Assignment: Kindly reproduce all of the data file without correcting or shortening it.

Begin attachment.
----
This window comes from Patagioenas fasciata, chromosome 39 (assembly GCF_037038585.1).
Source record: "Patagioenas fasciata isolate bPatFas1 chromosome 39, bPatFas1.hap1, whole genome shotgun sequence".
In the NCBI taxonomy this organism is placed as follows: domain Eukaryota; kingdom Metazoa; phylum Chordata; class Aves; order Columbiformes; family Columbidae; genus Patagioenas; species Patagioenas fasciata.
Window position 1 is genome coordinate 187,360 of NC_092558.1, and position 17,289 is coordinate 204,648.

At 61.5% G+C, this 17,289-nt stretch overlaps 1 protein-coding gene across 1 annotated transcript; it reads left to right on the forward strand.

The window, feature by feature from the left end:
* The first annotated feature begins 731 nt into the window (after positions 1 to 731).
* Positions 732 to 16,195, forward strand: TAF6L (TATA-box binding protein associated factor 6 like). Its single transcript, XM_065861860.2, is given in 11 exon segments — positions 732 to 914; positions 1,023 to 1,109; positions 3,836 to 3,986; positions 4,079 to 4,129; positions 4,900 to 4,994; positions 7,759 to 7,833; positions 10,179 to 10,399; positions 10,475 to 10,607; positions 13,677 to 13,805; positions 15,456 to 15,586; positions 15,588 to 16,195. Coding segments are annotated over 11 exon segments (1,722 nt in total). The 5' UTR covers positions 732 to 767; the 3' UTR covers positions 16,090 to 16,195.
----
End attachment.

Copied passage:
This window comes from Patagioenas fasciata, chromosome 39 (assembly GCF_037038585.1).
Source record: "Patagioenas fasciata isolate bPatFas1 chromosome 39, bPatFas1.hap1, whole genome shotgun sequence".
In the NCBI taxonomy this organism is placed as follows: domain Eukaryota; kingdom Metazoa; phylum Chordata; class Aves; order Columbiformes; family Columbidae; genus Patagioenas; species Patagioenas fasciata.
Window position 1 is genome coordinate 187,360 of NC_092558.1, and position 17,289 is coordinate 204,648.

At 61.5% G+C, this 17,289-nt stretch overlaps 1 protein-coding gene across 1 annotated transcript; it reads left to right on the forward strand.

The window, feature by feature from the left end:
* The first annotated feature begins 731 nt into the window (after positions 1 to 731).
* Positions 732 to 16,195, forward strand: TAF6L (TATA-box binding protein associated factor 6 like). Its single transcript, XM_065861860.2, is given in 11 exon segments — positions 732 to 914; positions 1,023 to 1,109; positions 3,836 to 3,986; positions 4,079 to 4,129; positions 4,900 to 4,994; positions 7,759 to 7,833; positions 10,179 to 10,399; positions 10,475 to 10,607; positions 13,677 to 13,805; positions 15,456 to 15,586; positions 15,588 to 16,195. Coding segments are annotated over 11 exon segments (1,722 nt in total). The 5' UTR covers positions 732 to 767; the 3' UTR covers positions 16,090 to 16,195.